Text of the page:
I’d like you to meet several customers. Last year, InfoComm commissioned a series of research reports focused on key market segments of the AV industry. We talked to end users and decision makers at organizations around the world to understand trends in the corporate, education, government, retail, healthcare, hospitality and venue markets. One of the most salient trends, according to the reports, was that, when it comes to purchasing AV systems, the decision-making process has become more “IT-like.” (All of the studies are available at www.infocomm.org/verticalmarkets.)
As the AV industry continues to evolve, this is an important trend to understand. But what does it mean in practical terms when customers—increasingly IT departments—approach AV systems in a more IT-like manner?
Let’s start by meeting William, who works for a multinational oil and gas company (interviewees for the InfoComm studies were granted anonymity, so all names are pseudonyms). William told researchers that, related to AV systems in his organization, “We have struggled to implement established technology standards. The internal politics and natural resistance of people who used to be in charge of AV were real obstacles to overcome.” He added, “In the past, AV used to be its own silo; it was isolated and operated on its own, and it was much more expensive. Every country was its own island and AV managers in each building purchased what they wanted. They selected their own technologies and vendors, and it was not very efficient. We still have a lot of legacy systems in place that are not consistent with the new standard, and it will take years to unify all our AV systems.”
What William is talking about is something IT departments understand well and AV professionals should practice: standard, repeatable systems. They don’t necessarily have to be off-the-shelf products or systems-in-a-box, but they should be tested, interoperable, updated with all the latest software patches and ready for quick deployment. Experienced AV integrators know well that once they’ve created a design and proven its success and reliability, they can repeat it for numerous clients, thereby maximizing efficiency and productivity (and, one hopes, profits). The simpler those solution blueprints, the better.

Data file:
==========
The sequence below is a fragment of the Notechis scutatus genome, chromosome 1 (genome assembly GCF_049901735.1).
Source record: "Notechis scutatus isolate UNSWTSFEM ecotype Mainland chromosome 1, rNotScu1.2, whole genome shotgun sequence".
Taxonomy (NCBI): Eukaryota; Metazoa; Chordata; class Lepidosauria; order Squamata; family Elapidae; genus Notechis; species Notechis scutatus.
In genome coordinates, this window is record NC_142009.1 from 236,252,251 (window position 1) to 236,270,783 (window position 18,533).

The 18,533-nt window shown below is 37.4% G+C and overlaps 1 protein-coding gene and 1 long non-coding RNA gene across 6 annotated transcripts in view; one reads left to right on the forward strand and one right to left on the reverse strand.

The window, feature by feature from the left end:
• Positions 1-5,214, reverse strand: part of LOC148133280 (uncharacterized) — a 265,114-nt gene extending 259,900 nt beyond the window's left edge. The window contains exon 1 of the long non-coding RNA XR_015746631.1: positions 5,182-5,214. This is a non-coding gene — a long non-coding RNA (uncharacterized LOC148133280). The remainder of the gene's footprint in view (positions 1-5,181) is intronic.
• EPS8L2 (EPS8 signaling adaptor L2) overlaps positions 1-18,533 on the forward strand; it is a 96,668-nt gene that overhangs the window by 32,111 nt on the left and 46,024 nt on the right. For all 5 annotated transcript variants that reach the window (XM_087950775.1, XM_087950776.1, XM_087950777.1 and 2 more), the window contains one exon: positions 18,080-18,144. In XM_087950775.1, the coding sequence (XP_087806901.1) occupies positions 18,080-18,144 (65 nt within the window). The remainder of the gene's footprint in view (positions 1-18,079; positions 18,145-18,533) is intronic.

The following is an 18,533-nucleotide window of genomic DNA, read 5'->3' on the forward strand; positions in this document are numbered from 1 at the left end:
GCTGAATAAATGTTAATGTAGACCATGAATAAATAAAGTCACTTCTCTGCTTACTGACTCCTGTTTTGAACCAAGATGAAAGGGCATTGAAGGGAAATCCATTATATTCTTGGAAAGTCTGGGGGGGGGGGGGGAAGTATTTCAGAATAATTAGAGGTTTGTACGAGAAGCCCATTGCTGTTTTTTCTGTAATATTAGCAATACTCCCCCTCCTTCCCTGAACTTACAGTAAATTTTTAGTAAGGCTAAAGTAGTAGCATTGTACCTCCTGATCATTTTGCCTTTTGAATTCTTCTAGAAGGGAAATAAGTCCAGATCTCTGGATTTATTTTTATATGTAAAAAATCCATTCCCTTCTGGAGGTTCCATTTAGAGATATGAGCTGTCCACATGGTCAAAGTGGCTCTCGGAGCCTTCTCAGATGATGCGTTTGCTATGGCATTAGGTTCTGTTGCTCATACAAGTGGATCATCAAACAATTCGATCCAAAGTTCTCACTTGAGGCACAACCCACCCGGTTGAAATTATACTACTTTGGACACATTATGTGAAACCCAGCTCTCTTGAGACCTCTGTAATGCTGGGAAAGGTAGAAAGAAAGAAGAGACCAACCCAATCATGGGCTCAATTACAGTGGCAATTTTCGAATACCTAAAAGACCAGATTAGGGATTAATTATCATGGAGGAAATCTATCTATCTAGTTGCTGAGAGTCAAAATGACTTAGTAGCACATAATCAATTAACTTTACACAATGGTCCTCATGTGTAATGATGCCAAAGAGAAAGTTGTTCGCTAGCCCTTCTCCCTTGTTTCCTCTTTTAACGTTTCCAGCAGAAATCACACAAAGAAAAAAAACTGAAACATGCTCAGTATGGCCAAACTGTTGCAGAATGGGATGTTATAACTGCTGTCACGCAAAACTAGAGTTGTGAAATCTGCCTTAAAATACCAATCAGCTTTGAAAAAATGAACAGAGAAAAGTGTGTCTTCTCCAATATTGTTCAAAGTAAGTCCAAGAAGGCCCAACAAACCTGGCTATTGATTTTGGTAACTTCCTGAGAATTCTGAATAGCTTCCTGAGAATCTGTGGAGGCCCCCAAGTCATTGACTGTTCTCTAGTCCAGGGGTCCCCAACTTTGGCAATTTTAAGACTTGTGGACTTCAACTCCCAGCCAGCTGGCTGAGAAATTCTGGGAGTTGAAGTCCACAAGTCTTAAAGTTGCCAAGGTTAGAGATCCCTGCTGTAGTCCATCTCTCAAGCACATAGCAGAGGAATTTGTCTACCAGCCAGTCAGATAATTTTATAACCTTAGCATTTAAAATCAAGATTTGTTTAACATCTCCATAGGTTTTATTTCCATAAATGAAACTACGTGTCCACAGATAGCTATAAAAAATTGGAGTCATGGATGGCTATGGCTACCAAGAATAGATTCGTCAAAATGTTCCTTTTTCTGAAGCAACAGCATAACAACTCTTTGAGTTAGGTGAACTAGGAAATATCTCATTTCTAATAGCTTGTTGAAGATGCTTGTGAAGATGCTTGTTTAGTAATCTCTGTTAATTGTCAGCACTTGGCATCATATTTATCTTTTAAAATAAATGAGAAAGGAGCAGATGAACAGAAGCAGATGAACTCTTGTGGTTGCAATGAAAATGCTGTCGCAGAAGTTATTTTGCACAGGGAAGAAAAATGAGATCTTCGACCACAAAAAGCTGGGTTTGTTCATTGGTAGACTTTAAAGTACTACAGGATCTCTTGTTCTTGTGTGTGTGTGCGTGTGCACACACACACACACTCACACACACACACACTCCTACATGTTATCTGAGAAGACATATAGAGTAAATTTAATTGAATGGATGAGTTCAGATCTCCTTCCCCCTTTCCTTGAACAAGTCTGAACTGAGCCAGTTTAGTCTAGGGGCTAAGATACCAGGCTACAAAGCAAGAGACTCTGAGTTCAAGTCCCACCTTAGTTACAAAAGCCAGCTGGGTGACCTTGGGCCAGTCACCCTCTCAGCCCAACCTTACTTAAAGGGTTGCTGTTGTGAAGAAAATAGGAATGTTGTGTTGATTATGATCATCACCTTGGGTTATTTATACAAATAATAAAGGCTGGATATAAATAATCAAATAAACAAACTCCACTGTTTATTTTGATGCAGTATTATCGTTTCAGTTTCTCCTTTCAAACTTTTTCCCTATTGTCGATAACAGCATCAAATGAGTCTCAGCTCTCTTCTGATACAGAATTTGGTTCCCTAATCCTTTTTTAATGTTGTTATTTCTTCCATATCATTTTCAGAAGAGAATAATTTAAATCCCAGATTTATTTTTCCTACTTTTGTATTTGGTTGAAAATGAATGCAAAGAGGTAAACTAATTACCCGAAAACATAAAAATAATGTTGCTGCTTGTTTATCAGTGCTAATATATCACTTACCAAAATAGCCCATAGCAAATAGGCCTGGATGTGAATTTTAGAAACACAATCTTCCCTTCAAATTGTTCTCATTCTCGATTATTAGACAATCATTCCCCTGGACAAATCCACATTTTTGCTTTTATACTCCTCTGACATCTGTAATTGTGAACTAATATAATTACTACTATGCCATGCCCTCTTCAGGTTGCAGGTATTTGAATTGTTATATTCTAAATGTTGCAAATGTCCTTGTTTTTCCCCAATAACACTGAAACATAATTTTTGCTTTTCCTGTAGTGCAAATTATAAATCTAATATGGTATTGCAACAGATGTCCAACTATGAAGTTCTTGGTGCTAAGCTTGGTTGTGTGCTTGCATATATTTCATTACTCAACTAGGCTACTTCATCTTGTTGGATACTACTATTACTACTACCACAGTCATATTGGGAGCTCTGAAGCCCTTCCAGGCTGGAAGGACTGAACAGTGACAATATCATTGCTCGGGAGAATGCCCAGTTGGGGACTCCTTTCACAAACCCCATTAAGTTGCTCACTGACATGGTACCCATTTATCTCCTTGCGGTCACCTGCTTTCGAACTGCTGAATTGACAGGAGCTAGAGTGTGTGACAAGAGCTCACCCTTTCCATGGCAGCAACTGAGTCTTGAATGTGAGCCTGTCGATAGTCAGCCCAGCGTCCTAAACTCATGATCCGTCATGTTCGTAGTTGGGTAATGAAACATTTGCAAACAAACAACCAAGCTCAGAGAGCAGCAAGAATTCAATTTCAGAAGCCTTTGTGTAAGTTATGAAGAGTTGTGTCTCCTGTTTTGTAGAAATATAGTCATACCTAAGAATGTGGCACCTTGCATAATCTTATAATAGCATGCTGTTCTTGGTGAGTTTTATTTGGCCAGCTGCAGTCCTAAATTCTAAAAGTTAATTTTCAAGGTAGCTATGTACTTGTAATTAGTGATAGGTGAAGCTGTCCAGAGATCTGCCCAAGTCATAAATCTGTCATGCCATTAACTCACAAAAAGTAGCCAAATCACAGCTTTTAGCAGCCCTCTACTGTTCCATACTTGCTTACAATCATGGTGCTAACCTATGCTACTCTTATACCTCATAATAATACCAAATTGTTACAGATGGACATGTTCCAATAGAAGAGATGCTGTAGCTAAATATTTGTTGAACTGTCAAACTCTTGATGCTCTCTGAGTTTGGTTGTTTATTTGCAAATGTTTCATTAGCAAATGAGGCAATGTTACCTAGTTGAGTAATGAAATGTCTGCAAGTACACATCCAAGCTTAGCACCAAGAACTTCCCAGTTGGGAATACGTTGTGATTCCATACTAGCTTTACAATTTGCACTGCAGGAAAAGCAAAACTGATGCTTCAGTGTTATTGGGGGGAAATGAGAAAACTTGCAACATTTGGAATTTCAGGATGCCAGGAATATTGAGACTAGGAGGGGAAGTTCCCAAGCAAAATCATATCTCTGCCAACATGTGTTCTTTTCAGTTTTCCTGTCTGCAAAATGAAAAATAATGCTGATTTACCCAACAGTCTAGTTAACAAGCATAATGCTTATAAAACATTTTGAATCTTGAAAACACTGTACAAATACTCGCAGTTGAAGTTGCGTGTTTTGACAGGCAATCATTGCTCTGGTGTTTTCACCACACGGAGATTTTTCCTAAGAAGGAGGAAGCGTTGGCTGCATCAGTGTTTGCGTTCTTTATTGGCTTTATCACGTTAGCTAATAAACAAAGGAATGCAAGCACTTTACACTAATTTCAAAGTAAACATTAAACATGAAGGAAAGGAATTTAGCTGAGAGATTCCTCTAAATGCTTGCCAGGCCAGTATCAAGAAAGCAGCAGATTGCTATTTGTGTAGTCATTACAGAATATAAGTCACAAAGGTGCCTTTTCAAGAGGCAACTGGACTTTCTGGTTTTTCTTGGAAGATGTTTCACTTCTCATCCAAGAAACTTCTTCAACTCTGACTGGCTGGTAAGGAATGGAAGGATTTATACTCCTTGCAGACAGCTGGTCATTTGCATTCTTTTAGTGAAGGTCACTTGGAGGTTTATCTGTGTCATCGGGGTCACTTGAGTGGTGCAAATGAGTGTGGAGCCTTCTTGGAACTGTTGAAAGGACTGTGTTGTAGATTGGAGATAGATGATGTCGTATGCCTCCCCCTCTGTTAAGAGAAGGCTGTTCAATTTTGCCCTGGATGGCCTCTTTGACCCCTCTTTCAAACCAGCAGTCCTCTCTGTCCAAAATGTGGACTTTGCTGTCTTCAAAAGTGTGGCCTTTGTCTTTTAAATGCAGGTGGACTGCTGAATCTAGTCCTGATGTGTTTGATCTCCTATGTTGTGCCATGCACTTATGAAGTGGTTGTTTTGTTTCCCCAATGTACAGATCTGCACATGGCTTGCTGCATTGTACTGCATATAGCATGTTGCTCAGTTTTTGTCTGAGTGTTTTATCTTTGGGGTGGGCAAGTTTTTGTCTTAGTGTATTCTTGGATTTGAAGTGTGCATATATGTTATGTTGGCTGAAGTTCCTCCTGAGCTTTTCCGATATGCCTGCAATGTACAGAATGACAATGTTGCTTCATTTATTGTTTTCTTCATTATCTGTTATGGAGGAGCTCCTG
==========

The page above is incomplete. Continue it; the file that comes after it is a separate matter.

Julie makes technology purchasing decisions for a financial services firm. For her, one of the most important developments in AV systems is the move away from over-customization. “The simplification of AV is here,” she said. “AV has become so much more IT-driven that scalability and the ability to roll out a solution across the organization are very desirable. That was not conceivable a couple years ago.”
And we also heard this from technology managers in other markets, such as higher education. “We have standardized AV technology across campus, so it is simpler to replace, upgrade, support and service,” said one. “Standardization is hard to achieve, but we are on the right path,” explained another.
This usually means that purchasing decisions are more centralized. At William’s company, business units describe their needs. Then the IT department creates technical specifications and issues a request for proposals. And you can be sure that IT will request something very IT-like from prospective vendors: security specifications.
“Security issues and concerns have taken a heightened role in the selection of products,” said Joseph, an administrator at a private university in the US. “So has the development of policies for AV systems, including which technologies can be used and which should be prohibited. We are establishing AV security standards that integrate more closely with IT.”
This is to say that the same security policies that organizations impose on computers, WiFi access points, network devices and other IT systems are coming to touchpanels, videoconferencing cameras, digital signage displays and more. AV professionals are getting good at standardized, simplified AV solutions. The biggest challenge now is making them secure. When a customer says that his organization is considering prohibiting AV systems based on security concerns, we all need to pay attention.
In describing his ideal AV vendors, William told researchers, “They need to have an understanding of all the ways the AV solution will communicate with, or impact, IT and security.”
If you don’t understand that yet, you’re in for an IT-like awakening.